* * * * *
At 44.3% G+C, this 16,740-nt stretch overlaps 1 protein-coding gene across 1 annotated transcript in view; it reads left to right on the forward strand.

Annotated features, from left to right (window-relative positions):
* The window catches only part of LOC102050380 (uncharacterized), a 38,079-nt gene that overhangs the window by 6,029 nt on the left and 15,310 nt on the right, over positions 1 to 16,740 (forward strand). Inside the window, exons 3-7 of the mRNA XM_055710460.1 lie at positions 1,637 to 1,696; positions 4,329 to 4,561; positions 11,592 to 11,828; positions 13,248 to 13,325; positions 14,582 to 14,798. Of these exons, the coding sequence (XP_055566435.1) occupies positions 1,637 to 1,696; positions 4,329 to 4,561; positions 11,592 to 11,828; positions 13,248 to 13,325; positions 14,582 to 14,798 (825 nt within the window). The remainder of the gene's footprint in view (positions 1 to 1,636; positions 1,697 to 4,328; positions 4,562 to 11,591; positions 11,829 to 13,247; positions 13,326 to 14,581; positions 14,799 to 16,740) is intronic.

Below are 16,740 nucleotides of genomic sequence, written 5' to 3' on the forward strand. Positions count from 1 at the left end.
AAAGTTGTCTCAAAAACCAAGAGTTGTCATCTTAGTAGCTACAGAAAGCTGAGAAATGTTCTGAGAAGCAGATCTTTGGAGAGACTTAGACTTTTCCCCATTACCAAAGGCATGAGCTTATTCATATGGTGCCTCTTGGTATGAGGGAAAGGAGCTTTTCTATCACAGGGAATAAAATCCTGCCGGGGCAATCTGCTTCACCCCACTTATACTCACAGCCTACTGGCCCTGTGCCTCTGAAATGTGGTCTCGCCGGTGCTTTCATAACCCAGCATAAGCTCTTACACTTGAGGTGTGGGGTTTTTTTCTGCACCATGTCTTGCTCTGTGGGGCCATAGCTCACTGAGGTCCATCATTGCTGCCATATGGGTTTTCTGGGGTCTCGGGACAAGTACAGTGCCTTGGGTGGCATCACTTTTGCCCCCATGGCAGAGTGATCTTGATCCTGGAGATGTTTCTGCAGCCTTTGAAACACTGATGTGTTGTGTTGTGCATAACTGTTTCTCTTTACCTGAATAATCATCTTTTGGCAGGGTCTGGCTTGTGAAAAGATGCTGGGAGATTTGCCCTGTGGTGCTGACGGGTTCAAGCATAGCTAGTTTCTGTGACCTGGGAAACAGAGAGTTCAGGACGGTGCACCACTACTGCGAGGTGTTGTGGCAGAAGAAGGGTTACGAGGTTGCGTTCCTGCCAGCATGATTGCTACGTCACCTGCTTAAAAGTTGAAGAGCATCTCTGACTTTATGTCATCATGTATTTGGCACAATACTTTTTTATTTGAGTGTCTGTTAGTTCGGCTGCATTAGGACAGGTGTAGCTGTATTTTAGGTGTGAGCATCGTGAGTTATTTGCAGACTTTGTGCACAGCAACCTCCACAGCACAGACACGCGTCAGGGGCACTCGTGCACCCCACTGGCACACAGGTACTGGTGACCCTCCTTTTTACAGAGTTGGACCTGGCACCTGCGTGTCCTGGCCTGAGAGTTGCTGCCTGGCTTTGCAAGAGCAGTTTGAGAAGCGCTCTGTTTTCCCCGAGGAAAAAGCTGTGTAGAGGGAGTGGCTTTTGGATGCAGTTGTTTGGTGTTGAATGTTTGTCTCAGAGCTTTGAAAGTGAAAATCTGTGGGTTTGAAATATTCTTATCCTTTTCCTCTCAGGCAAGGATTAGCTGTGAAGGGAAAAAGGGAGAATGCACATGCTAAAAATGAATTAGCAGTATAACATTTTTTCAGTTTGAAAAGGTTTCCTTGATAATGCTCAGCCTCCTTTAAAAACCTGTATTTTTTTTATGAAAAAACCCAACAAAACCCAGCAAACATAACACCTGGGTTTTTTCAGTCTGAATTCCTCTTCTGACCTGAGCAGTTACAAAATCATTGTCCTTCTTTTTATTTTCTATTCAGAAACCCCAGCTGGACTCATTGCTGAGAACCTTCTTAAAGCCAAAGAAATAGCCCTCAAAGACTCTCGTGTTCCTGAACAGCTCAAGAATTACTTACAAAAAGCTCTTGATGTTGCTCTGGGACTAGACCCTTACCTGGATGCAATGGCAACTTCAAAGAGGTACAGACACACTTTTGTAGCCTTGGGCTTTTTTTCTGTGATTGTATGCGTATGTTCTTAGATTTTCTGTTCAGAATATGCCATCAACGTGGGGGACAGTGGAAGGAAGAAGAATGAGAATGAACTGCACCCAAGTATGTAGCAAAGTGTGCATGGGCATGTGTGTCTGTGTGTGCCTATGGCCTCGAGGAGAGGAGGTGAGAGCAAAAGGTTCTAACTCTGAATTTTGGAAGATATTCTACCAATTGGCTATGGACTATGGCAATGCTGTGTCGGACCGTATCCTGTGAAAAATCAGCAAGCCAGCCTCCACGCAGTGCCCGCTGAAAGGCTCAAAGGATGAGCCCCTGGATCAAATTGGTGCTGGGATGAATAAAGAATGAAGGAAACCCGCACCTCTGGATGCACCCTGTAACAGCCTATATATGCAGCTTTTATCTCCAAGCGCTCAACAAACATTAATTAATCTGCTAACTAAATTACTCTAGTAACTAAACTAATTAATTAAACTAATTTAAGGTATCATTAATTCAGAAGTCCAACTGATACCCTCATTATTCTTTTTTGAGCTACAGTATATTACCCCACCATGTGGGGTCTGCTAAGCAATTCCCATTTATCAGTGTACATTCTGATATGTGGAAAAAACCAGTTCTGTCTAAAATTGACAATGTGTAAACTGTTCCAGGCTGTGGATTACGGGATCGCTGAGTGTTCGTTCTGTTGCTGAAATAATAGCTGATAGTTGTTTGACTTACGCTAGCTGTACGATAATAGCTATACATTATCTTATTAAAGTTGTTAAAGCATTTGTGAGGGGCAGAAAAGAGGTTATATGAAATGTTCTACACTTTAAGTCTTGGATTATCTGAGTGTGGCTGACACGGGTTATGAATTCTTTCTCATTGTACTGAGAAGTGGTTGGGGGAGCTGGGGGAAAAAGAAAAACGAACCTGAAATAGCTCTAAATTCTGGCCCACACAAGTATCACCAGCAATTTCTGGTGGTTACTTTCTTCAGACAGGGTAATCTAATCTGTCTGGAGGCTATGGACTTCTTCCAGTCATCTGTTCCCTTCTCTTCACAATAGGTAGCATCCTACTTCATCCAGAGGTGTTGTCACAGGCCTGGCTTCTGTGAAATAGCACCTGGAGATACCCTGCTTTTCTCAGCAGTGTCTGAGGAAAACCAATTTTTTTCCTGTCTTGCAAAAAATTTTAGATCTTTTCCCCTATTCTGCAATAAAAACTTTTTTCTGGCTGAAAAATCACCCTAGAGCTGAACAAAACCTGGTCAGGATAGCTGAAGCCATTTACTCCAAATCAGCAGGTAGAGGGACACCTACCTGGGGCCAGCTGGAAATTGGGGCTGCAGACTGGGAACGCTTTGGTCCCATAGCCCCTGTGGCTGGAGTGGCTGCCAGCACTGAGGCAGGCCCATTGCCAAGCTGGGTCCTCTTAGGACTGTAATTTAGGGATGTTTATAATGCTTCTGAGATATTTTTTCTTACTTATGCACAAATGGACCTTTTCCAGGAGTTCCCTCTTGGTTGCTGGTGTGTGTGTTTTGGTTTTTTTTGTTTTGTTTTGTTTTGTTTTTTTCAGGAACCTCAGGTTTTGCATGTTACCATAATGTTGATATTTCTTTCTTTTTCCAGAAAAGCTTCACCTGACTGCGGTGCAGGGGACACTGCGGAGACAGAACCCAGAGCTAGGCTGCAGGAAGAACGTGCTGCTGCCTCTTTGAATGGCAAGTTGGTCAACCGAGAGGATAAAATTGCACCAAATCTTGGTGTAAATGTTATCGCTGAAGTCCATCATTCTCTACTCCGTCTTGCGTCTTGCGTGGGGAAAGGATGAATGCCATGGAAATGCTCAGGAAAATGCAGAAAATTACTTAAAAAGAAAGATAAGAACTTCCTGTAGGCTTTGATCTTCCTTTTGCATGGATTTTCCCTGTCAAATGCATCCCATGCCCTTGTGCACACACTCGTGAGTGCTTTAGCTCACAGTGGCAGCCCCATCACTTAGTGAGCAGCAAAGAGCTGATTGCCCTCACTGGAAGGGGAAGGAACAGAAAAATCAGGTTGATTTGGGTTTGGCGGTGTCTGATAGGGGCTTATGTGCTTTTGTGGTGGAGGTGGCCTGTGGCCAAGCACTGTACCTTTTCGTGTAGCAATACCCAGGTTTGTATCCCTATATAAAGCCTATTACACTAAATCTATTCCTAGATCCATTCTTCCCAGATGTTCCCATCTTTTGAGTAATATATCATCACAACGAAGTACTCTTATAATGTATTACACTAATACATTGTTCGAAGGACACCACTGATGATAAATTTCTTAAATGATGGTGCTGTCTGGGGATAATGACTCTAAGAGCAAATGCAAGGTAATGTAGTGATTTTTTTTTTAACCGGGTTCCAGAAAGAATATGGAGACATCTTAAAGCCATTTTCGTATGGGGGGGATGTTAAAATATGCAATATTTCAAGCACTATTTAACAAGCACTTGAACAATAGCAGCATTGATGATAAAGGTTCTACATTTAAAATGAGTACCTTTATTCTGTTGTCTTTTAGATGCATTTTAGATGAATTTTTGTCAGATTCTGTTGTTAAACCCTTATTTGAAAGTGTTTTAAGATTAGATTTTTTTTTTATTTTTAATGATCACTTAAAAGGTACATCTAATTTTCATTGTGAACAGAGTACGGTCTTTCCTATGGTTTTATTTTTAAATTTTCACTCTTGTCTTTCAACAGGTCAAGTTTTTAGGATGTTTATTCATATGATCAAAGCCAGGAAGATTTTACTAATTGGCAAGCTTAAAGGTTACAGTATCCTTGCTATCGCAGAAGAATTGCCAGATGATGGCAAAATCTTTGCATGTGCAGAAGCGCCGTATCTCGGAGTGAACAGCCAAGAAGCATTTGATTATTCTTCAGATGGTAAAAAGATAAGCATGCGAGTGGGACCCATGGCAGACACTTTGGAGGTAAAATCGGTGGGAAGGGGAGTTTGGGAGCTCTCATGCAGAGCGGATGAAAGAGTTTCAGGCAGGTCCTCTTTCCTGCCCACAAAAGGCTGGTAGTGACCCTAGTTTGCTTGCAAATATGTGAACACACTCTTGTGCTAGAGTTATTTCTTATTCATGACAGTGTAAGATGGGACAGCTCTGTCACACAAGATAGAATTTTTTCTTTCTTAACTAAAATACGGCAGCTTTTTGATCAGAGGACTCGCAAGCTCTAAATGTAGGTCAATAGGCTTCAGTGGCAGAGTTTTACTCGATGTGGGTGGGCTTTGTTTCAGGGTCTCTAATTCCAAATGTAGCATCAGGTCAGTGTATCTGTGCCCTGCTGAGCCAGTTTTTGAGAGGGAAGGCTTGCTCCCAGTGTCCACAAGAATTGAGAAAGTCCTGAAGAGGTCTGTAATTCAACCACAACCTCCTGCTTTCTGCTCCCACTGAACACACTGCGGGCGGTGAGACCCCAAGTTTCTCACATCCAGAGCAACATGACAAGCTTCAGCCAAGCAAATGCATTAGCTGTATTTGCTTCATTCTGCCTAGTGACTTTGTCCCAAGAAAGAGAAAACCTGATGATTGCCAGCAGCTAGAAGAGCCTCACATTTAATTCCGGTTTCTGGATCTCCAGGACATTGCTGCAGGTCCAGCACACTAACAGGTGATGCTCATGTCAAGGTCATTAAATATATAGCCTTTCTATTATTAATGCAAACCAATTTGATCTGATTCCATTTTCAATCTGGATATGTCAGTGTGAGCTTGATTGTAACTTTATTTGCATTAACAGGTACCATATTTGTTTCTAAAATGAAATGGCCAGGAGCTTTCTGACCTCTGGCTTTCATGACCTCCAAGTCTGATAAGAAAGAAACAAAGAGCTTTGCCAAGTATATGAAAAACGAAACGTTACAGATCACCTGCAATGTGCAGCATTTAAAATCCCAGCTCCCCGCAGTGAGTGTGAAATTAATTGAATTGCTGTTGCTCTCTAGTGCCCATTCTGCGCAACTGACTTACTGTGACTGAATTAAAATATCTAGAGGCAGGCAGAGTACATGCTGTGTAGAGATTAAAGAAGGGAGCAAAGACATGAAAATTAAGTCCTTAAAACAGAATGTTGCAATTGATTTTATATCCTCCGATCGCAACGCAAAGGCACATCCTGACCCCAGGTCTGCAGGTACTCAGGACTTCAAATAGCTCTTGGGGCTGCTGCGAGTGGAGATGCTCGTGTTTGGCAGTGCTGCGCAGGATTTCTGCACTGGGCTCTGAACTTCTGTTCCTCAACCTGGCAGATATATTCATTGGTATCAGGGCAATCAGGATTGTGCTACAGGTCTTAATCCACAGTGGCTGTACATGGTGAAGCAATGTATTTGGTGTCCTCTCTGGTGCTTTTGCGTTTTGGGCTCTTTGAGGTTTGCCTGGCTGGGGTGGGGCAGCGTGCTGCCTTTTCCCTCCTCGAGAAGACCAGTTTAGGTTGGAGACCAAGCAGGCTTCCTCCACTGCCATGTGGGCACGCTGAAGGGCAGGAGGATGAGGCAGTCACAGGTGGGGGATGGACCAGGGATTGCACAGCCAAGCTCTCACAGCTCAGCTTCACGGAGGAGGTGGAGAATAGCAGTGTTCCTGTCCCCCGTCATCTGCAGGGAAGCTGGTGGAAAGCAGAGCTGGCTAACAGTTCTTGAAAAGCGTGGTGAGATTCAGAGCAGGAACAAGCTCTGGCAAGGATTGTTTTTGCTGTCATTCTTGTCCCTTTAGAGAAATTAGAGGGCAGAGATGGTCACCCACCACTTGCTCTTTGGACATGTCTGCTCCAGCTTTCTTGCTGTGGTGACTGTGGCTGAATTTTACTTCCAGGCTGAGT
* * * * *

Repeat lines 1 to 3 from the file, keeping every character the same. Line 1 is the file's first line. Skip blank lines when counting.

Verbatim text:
At 44.3% G+C, this 16,740-nt stretch overlaps 1 protein-coding gene across 1 annotated transcript in view; it reads left to right on the forward strand.

Annotated features, from left to right (window-relative positions):
* The window catches only part of LOC102050380 (uncharacterized), a 38,079-nt gene that overhangs the window by 6,029 nt on the left and 15,310 nt on the right, over positions 1 to 16,740 (forward strand). Inside the window, exons 3-7 of the mRNA XM_055710460.1 lie at positions 1,637 to 1,696; positions 4,329 to 4,561; positions 11,592 to 11,828; positions 13,248 to 13,325; positions 14,582 to 14,798. Of these exons, the coding sequence (XP_055566435.1) occupies positions 1,637 to 1,696; positions 4,329 to 4,561; positions 11,592 to 11,828; positions 13,248 to 13,325; positions 14,582 to 14,798 (825 nt within the window). The remainder of the gene's footprint in view (positions 1 to 1,636; positions 1,697 to 4,328; positions 4,562 to 11,591; positions 11,829 to 13,247; positions 13,326 to 14,581; positions 14,799 to 16,740) is intronic.